However, taking risks experimenting in ministry can be vulnerable. It can be scary. This is where a coach can be a tremendous asset. Here are three gifts a ministry coach can offer you:
1. A coach provides insights from experience and outside perspective.
There is no substitute for experience, and it takes time to gain the experience needed to lead well. The hope is that as we learn from our and others’ lived experiences, we don’t harm the people around us, especially the young people we are leading.
This is a major benefit of a coach who has lived through similar experiences in ministry and can help leaders avoid making some of the same mistakes. A skillful coach can ask questions others on the team might not ask because he or she sees things from a unique vantage point. The objective view of a coach can be invaluable.
2. A coach provides a safe, compassionate, and encouraging space for leaders.
When taking a risk and trying something new, we need someone to help us process our thoughts and feelings. We need someone who is safe and compassionate to help us through the ups and downs of innovation. We need someone who is invested in the process but can remain objective to help us think clearly.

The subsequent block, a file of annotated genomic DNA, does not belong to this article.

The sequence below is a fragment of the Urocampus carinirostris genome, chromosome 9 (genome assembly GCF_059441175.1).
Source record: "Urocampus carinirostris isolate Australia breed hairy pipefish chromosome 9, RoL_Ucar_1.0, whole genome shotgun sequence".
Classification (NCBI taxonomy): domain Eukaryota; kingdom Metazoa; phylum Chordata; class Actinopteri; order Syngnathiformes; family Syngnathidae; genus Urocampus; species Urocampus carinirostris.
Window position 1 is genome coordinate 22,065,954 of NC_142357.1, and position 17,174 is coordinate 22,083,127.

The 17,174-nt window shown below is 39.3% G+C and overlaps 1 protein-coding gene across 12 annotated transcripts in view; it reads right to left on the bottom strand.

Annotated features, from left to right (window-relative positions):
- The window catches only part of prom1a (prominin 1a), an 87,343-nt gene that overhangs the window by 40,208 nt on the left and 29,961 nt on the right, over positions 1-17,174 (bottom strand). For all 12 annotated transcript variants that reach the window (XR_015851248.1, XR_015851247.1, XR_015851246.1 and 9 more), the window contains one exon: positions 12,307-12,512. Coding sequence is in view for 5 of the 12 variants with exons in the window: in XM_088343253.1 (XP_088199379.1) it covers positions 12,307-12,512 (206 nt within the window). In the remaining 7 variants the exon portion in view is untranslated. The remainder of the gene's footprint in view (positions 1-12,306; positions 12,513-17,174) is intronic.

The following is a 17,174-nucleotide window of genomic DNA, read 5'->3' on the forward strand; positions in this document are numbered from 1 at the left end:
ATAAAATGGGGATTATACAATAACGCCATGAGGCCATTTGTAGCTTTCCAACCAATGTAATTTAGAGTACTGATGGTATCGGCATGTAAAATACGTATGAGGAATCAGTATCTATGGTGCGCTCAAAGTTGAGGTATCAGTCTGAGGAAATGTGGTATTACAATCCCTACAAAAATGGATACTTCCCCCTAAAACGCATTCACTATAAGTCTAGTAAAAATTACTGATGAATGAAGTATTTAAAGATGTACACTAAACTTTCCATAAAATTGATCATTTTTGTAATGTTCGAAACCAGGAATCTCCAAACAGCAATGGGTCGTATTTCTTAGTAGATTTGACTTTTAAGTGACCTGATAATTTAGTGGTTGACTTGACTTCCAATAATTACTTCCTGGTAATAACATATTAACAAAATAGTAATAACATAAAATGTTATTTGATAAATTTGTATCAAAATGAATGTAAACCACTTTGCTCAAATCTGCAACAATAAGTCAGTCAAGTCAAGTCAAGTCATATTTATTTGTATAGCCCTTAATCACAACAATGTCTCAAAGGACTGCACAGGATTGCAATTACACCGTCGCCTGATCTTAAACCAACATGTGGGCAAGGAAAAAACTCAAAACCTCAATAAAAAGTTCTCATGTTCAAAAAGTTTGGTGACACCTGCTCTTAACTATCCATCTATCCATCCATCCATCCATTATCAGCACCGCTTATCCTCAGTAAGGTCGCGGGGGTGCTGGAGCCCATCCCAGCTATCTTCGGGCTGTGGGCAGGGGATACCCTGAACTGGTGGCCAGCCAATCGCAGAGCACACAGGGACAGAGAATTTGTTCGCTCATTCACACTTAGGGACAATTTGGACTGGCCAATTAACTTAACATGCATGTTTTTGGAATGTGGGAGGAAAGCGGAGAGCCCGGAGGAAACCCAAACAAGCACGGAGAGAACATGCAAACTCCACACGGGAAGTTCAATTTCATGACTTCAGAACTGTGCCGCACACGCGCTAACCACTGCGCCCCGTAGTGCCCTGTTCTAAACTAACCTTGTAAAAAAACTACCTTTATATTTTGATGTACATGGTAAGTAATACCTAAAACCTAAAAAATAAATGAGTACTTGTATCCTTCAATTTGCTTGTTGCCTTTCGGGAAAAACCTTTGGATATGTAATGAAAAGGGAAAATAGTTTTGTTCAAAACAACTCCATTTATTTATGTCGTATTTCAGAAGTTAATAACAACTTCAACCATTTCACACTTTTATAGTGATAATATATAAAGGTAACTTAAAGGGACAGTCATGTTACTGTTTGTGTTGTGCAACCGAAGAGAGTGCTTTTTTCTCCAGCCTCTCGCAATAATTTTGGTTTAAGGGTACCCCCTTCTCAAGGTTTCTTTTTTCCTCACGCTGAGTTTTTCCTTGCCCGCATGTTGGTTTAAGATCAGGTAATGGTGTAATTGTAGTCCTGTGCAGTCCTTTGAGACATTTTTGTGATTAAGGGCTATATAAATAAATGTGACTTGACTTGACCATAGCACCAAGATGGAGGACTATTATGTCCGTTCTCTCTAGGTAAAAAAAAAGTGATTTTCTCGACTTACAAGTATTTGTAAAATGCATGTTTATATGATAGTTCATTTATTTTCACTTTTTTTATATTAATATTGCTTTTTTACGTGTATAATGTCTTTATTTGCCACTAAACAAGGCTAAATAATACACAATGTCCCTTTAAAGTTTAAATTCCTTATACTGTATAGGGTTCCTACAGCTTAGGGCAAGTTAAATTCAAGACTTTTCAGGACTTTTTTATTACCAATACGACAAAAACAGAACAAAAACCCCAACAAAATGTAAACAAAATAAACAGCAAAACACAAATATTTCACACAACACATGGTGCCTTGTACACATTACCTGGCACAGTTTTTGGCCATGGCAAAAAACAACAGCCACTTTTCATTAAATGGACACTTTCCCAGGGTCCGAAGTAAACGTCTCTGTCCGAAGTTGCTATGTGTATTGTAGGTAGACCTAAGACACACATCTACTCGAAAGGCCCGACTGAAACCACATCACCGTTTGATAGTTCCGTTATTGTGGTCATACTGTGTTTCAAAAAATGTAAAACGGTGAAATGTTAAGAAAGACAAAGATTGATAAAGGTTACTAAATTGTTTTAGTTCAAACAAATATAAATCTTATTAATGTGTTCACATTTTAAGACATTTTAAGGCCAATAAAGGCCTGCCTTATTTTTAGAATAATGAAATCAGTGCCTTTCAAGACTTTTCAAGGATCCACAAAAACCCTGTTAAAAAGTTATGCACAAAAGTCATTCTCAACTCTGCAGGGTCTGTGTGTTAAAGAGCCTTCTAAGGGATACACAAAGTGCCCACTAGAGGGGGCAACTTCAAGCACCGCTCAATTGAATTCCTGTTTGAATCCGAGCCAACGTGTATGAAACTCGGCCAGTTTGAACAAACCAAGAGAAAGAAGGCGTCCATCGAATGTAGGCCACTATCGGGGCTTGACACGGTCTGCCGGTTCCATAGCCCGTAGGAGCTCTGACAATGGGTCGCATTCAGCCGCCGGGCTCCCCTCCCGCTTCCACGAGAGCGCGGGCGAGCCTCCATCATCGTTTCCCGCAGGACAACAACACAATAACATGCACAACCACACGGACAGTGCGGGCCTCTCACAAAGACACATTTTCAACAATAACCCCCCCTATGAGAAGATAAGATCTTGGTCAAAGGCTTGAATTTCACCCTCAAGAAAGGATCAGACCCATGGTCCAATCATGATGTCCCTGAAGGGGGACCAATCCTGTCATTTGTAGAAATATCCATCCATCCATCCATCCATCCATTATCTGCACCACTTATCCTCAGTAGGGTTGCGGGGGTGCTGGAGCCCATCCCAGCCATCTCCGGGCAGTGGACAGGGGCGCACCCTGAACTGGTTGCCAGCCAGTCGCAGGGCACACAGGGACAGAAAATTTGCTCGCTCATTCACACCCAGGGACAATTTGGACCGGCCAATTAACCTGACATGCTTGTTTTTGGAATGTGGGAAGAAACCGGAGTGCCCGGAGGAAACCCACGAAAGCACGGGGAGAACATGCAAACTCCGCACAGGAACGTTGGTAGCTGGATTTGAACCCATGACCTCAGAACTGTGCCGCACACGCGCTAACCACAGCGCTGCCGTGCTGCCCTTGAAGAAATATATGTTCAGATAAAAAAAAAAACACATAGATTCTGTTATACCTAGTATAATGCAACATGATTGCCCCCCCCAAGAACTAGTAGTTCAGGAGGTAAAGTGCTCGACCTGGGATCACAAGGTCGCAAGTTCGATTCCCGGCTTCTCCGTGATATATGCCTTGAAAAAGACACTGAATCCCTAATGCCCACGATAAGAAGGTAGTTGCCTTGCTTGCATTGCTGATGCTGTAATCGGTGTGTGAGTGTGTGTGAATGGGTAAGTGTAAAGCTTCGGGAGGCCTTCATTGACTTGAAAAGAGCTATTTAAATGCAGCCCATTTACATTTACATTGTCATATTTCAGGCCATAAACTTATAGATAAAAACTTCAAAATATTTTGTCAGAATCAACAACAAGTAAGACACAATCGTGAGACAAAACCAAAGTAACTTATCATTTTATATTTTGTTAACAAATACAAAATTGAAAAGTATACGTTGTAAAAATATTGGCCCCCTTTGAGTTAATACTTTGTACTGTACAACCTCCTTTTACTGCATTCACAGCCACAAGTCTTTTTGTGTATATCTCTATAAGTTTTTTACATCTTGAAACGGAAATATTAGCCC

The role of a good coach is to provide the safe space for frustrations, celebrations, and tears of joy and sadness. A coach can provide encouragement when it is needed, and a coach can provide exhortation when a kickstart is needed.
3. A coach empowers leaders and journeys with them.
Oftentimes we can get so focused on the details of ministry that we lose sight of the mission and vision. We get so deep in the weeds that we can’t see where we are headed. A coach can continually point us back to the big picture, help us stay connected to the ministry and walk alongside of us as an advocate and confidant.
At the Fuller Youth Institute, we want to journey with you through the innovation process. We have highly experienced coaches who can walk with you through the moves of compassion, creativity, and courage. We can support you to make innovative changes to your ministry so your young people can thrive in discipleship. It will be our honor to serve and support you in this journey!
Tweet this: Sometimes we need someone to walk with us on the youth ministry journey. Sticky Faith Innovation coaches are here to help.
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Our Sticky Faith Innovation coaches have worked intensively with more than 100 youth leaders to develop a step-by-step innovation process that equips youth leaders to effectively serve teenagers’ changing lives and support their long-term faith.
We know you have the compassion, creativity, and courage you need to lead change in your ministry. FYI’s coaches are ready to walk with you every step of the way.
Photo by Surface
 Steven Argue and Caleb Roose, Sticky Faith Innovation: How Your Compassion, Creativity, and Courage Can Support Teenagers' Lasting Faith (Pasadena, CA: Fuller Youth Institute, 2021), 169.